This story is one in a series of first-person perspectives from those who are working on the frontlines to better understand, treat and prevent transmission of HIV and AIDS as well as COVID-19. You can read more about the 40 years of AIDS in SF and how it has shaped the COVID-19 response.
Our generations have benefitted over the past 100 years from major discoveries with antibiotics and vaccines, doubling life expectancy. It is therefore humbling, in less than four decades, to face another microbial infection that reflects what William McNeill has summarized in “Plagues and Peoples” as a conflict between microparasites and macroparasites on this planet.
In considering the challenges of AIDS and recently COVID-19, it is regrettable that both encountered U.S. administrations that tried to avoid reality by downplaying their importance.
In the case of AIDS, then President Ronald Reagan did not mention the word until five years into the epidemic. At the time, even the UCSF administration tried to suppress the issue to avoid the stigma of UCSF being known as an AIDS-serving university. In the case of COVID-19, then President Donald Trump prevented any major action against the virus. Fortunately, this time, the UCSF response was exemplary.
A major lesson from both viruses is that the federal government’s early actions towards epidemics is very important and we must be well prepared to provide rapidly the scientific facts and needed resources for fighting future pandemics.
A major lesson from both viruses is that the federal government’s early actions towards epidemics is very important…
In terms of treatment and prevention, AIDS was finally controlled by appropriate antiviral therapy that took 15 years to develop after the causative virus was discovered. For COVID-19, no effective anti-virus drug has yet been recognized, but after 15 years of research, we have effective vaccines.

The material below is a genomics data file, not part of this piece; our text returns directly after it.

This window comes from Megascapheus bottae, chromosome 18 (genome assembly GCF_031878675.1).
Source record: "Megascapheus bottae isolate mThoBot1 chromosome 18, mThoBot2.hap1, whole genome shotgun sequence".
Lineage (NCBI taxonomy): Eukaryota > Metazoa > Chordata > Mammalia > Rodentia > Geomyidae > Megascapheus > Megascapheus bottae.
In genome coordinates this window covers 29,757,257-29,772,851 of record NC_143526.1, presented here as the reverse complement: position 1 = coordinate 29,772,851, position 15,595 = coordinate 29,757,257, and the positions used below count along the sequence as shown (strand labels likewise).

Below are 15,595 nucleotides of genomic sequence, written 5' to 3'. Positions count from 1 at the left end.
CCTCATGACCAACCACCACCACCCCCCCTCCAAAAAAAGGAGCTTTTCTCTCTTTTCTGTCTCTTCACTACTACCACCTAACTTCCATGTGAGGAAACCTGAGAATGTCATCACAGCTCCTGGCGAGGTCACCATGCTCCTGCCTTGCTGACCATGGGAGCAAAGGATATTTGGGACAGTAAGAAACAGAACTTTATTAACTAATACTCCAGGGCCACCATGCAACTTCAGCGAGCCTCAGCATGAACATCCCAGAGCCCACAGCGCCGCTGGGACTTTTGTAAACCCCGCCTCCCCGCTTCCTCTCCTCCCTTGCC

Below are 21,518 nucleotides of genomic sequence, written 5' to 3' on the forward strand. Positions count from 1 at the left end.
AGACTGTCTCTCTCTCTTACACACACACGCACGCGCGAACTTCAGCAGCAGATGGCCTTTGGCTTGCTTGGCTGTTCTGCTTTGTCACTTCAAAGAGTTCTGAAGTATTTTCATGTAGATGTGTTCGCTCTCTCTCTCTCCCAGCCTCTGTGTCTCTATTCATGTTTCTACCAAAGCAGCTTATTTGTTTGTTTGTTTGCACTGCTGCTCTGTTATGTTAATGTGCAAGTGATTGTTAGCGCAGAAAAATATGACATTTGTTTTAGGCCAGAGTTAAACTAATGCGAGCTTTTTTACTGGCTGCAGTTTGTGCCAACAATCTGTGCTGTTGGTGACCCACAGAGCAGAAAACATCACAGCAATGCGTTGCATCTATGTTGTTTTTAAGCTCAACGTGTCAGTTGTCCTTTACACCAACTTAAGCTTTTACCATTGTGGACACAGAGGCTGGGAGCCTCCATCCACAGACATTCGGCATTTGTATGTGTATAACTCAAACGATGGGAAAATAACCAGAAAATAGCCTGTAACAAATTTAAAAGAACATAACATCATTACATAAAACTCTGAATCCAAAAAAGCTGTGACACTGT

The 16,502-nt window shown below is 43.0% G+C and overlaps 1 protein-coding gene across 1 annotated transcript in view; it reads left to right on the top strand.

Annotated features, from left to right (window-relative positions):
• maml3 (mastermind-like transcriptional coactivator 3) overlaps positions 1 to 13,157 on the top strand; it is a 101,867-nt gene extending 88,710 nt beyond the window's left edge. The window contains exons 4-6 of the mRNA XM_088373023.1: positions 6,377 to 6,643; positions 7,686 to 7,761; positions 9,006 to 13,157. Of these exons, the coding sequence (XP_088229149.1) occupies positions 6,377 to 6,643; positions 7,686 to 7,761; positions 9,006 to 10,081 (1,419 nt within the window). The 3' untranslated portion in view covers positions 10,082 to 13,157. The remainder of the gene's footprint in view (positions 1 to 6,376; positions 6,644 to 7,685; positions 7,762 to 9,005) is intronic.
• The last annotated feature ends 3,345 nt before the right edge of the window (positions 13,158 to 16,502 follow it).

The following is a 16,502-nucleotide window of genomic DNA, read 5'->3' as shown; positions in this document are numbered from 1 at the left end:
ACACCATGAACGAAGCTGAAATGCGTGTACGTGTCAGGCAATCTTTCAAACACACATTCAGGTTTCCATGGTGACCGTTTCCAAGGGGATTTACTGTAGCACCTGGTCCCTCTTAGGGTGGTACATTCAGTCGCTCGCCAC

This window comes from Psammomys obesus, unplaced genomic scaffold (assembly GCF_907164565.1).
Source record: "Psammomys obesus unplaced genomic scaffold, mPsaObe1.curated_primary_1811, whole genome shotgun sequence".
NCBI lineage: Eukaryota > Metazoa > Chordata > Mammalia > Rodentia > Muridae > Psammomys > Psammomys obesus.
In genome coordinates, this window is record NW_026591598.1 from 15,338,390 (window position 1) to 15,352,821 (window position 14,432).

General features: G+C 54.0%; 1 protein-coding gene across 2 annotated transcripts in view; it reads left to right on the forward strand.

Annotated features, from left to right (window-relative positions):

With AIDS, a vaccine has been a major challenge because the virus integrates its genome into human cells and becomes a reservoir for producing often mutated progeny viruses. These infected cells must be targeted and eliminated not only in the body, but also in blood and genital fluids that are major vehicles of transmission. Thus the fields of oncology and infectious diseases overlap and could inform approaches to HIV prevention and treatment.
An important avenue still left unexplored is the immune response in highly exposed individuals who resist HIV infection. We have focused on a novel non-cytotoxic anti-HIV response of CD8 +cells. The persistence of HIV-infected cells contrasts with the cell destruction by the coronavirus. Nevertheless, effective antiviral therapy is still wanting for COVID-19. The challenges involve the need to target the virus within a cell while avoiding toxicity to normal cells.
In fighting both viruses we should have taken better advantage of rapid international communication that, unfortunately didn’t happen, leading to further HIV transmission and widespread transmission of the coronavirus. We must do a better job at harnessing truthful, timely and transparent communication for education, training, and health care. Good public education is also needed to prevent the stigma and counter misinformation that has influenced public responses to both viruses, including effects on politics.
Certainly, in the future, we will face other micro-parasites that challenge us, the macro-parasites, on Earth. This continual struggle requires well-informed individuals with diverse backgrounds who can bring new ideas to the forefront, such as technologies involved in RNA sequencing and gene editing, to move science forward to improve health.
Jay A. Levy is a physician, professor, and cancer researcher in the School of Medicine at UCSF. His lab was one of the first to isolate the virus eventually confirmed as the cause of AIDS.
40 Years of AIDS in SF
Learn about UCSF’s four decades of work in HIV and AIDS, and how it has informed our response to the COVID-19 pandemic.